Articles Posted in Power of Attorney

Most estate planning advice stories include one theme over and over–plan early and update consistently. Because no one know what the future holds and life changes occur frequently, it is critical to ensure your legal planning will work as you want it to when you need it.

However, that does not mean that there is ever a point when it is too late and not worth crafting a plan. Taking the time to put affairs in order even in the midst of serious illness or terminal conditions can make a world of difference for a family. A recent article provides a helpful discussion that touches on some of the key issues with regard to “deathbed planning.”

Late Estate Planning
Is the individual competent to make legal decisions? One initial hurdle is identifying whether or not the ill party is still in a condition to assent to the crafting of a plan or updating of legal documents. It is important to have witnesses, verification from medical professionals, audio recordings, or other proof of competency just in case the issue is challenged down the road. If the individual is not legally competent, then the only other option is for one was previously given authority (via durable powers of attorney) to act on their behalf.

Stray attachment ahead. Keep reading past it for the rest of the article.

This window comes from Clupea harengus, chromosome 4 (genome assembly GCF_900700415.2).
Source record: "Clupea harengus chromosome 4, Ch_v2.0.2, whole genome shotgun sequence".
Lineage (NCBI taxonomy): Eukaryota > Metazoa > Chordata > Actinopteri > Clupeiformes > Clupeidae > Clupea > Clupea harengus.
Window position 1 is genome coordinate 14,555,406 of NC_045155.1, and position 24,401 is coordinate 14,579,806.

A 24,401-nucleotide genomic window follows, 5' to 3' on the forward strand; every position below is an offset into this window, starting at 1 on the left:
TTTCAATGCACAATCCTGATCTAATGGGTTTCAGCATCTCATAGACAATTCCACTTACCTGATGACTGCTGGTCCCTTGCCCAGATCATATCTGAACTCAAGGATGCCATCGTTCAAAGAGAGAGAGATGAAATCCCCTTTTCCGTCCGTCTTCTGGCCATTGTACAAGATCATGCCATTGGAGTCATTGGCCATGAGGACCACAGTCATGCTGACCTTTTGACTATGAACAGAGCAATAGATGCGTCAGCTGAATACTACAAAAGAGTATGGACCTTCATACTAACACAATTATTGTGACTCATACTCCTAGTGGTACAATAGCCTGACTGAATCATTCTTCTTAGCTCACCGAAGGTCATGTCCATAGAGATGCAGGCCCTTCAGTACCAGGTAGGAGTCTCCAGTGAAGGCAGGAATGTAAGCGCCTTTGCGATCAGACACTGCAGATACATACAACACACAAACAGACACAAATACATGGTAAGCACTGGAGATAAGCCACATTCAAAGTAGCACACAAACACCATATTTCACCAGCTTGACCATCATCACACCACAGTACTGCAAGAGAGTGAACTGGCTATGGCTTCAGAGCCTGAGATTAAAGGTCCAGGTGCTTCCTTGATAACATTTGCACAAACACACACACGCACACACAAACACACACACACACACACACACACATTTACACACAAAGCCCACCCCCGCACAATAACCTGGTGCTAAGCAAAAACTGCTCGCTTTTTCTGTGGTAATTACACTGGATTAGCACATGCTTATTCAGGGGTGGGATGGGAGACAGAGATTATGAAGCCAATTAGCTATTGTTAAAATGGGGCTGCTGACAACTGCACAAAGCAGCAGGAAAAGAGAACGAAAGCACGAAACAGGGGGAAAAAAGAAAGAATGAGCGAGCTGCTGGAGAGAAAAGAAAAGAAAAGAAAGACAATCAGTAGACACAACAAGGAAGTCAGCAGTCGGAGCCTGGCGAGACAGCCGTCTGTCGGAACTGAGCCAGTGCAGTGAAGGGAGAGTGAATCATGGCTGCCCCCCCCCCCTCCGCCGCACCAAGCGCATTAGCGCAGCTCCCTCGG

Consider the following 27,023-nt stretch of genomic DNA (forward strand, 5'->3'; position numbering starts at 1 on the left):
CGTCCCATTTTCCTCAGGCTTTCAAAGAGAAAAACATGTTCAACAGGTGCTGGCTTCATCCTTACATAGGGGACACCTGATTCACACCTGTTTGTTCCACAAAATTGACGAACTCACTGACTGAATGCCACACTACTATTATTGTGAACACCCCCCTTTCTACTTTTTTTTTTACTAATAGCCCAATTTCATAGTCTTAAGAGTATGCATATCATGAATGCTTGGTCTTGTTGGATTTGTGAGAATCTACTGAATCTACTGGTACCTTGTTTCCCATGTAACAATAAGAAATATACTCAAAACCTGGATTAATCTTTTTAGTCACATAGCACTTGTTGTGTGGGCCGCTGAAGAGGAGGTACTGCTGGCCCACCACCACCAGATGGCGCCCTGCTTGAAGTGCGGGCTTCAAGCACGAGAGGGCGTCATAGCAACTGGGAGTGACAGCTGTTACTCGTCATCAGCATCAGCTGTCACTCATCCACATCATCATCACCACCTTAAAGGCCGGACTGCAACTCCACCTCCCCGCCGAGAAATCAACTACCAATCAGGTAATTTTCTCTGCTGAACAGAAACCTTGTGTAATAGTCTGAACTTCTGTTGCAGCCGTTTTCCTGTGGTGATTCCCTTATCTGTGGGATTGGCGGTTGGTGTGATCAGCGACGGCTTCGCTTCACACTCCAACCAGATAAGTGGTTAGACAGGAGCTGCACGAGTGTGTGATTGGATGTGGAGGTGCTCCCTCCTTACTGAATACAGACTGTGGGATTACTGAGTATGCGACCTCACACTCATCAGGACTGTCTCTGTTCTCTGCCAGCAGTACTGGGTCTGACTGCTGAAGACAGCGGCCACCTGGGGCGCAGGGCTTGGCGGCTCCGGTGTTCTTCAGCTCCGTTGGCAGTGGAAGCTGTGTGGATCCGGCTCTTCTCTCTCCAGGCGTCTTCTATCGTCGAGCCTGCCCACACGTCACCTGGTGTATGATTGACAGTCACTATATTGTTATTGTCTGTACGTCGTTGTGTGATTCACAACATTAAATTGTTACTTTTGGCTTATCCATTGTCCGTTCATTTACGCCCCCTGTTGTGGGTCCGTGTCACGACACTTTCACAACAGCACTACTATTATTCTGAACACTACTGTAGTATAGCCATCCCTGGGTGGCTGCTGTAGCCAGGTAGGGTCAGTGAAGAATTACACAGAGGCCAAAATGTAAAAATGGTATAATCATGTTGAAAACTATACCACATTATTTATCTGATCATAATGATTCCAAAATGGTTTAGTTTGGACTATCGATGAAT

Assuming that the individual is competent or an agent exists, what are the main issues to consider during deathbed planning?

The general goal is to update an older plan or craft new one that covers all of the most fundamental issues. That includes ensuring that executors and trustees are properly named, the provisions of a will or trust documents still reflect the clients wishes, and similar matters. In addition, all beneficiary designations need to be considered. Is the beneficiary on a life insurance policy still correct?

If a plan was created years ago, there is a good chance some things have changed. For example, it is not uncommon for certain children, nieces/nephews, or grandchildren, to be named with others left out. Those not mentioned may simply not have been born at the time the original planning was conducted. Obviously, these oversights need to be corrected near the end.